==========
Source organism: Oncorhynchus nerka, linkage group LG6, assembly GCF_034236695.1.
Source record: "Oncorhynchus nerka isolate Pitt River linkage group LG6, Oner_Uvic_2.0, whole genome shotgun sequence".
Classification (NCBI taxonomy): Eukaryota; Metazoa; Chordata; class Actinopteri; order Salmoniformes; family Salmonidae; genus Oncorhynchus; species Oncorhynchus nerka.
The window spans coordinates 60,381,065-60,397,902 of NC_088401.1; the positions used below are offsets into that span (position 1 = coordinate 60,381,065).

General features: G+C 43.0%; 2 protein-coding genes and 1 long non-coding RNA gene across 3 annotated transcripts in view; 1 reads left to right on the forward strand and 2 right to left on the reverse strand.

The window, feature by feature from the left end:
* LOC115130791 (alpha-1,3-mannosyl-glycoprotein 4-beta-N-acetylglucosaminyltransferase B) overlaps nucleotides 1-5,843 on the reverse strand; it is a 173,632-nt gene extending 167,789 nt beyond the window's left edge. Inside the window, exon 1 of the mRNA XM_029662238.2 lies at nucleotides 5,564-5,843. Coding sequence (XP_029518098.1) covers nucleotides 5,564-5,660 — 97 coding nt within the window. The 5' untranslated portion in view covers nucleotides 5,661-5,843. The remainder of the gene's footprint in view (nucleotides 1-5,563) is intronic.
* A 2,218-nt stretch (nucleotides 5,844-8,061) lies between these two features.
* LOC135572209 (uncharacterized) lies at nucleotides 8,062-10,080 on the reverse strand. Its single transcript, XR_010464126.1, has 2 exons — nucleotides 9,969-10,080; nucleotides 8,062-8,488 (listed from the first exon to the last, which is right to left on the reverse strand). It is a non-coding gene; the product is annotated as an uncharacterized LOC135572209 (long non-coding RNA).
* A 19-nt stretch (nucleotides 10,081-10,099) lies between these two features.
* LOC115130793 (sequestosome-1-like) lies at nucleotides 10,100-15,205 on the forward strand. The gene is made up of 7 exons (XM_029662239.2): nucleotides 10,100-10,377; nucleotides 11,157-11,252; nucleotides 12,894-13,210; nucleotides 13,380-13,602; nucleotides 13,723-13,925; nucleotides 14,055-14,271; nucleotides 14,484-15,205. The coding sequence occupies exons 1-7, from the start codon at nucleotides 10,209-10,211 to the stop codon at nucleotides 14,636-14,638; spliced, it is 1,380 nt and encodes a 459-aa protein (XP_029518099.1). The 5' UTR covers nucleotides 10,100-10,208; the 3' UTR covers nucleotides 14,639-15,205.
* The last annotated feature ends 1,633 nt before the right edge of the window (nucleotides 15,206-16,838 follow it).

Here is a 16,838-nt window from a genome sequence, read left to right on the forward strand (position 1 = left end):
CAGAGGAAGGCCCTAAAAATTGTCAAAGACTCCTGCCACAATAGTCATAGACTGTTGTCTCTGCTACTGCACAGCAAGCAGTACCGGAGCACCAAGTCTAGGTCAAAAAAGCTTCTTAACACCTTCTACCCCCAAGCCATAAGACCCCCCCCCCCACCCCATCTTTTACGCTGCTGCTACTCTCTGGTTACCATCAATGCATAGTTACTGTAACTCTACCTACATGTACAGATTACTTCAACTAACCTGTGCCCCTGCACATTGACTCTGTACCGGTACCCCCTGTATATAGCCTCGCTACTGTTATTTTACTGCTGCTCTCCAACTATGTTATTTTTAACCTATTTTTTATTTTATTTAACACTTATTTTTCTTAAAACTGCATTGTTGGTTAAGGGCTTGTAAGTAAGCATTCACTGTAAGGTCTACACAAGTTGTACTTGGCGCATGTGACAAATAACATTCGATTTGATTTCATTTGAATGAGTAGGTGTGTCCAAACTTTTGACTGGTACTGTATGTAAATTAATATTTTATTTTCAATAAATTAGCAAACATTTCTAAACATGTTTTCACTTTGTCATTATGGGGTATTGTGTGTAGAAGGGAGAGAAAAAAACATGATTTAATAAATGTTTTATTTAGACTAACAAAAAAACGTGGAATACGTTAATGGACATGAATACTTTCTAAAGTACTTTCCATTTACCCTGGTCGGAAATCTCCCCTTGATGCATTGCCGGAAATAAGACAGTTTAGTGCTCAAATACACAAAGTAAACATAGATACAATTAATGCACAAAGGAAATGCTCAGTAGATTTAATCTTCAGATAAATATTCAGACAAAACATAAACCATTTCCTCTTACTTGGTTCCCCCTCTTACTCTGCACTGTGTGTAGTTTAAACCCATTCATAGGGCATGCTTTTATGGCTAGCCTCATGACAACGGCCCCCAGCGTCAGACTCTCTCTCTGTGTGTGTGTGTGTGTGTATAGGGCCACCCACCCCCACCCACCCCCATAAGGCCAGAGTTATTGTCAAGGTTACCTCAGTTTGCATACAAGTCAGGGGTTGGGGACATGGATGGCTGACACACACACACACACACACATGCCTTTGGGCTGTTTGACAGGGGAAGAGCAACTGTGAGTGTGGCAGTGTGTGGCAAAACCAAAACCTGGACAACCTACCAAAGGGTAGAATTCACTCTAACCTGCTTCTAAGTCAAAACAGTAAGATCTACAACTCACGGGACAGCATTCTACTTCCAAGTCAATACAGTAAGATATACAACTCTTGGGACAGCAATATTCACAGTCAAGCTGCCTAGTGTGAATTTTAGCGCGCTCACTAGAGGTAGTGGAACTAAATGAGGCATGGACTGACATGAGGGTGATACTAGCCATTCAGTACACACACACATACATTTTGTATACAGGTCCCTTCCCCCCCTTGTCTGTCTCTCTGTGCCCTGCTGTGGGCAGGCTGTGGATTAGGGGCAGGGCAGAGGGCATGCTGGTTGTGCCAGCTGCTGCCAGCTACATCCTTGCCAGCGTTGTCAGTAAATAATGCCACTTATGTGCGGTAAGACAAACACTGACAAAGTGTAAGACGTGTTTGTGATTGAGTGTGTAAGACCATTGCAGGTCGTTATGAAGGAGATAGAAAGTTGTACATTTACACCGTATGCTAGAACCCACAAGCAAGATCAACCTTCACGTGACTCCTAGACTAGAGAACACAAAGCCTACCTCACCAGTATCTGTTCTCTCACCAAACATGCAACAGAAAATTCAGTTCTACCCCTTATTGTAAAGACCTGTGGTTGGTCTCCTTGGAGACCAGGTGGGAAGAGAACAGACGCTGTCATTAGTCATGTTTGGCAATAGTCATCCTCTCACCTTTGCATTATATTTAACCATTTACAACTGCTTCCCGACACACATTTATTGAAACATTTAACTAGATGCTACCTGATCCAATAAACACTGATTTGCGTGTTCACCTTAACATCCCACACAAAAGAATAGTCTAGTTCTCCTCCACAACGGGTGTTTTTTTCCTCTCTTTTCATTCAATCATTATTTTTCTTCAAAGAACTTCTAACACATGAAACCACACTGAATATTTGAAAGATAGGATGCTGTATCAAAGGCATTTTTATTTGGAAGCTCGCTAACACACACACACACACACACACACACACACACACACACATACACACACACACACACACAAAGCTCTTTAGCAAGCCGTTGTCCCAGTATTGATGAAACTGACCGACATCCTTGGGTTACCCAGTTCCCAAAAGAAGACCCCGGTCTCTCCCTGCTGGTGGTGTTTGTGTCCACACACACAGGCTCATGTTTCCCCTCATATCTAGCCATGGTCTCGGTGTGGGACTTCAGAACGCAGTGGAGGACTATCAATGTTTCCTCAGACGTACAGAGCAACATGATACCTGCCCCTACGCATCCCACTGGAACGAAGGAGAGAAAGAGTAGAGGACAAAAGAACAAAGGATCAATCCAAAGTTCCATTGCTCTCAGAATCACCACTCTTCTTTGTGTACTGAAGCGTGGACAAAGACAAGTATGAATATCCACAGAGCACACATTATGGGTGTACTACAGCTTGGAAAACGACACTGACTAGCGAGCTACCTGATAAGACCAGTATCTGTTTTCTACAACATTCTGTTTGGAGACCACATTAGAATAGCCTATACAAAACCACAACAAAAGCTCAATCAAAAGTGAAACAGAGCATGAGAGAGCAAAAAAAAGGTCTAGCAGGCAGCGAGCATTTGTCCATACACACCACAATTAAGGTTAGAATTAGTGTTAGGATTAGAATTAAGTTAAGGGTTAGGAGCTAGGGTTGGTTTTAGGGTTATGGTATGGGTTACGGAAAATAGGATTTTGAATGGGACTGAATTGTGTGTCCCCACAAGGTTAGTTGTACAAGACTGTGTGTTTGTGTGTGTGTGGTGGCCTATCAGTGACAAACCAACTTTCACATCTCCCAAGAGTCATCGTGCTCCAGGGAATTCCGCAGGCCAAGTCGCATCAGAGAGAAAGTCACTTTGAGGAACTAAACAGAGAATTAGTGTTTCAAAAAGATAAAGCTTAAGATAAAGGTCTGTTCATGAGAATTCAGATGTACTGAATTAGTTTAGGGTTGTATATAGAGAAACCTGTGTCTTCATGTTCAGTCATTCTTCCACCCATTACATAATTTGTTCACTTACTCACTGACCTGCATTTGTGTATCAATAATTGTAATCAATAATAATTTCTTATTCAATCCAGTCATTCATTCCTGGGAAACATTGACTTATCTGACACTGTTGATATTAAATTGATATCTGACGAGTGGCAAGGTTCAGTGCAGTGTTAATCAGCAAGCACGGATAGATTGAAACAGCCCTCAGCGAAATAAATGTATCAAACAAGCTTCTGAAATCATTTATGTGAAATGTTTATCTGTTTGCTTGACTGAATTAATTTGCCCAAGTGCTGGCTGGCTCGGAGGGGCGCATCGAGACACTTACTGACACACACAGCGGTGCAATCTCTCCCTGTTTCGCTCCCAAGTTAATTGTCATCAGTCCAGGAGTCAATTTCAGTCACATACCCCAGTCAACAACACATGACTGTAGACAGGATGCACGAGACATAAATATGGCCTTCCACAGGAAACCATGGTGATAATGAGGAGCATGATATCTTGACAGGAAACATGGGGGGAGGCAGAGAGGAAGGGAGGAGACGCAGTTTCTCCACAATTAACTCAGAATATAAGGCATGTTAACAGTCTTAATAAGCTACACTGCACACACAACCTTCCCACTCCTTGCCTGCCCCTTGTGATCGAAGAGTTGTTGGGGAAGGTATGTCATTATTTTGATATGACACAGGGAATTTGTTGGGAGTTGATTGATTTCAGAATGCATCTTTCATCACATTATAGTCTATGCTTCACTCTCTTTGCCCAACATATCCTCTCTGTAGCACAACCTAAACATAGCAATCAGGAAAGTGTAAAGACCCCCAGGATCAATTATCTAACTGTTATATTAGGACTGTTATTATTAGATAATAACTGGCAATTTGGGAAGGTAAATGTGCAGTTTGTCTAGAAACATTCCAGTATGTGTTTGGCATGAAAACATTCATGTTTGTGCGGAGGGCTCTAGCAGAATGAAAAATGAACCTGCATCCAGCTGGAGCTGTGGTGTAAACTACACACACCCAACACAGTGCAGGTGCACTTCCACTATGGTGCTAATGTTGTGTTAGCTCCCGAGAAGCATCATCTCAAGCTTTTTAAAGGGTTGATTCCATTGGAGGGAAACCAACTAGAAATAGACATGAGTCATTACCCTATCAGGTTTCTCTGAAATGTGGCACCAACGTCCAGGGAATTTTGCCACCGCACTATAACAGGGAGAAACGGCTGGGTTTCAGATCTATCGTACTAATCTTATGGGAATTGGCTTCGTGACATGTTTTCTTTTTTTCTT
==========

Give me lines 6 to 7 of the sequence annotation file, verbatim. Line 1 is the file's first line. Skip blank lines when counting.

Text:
The window, feature by feature from the left end:
* LOC115130791 (alpha-1,3-mannosyl-glycoprotein 4-beta-N-acetylglucosaminyltransferase B) overlaps nucleotides 1-5,843 on the reverse strand; it is a 173,632-nt gene extending 167,789 nt beyond the window's left edge. Inside the window, exon 1 of the mRNA XM_029662238.2 lies at nucleotides 5,564-5,843. Coding sequence (XP_029518098.1) covers nucleotides 5,564-5,660 — 97 coding nt within the window. The 5' untranslated portion in view covers nucleotides 5,661-5,843. The remainder of the gene's footprint in view (nucleotides 1-5,563) is intronic.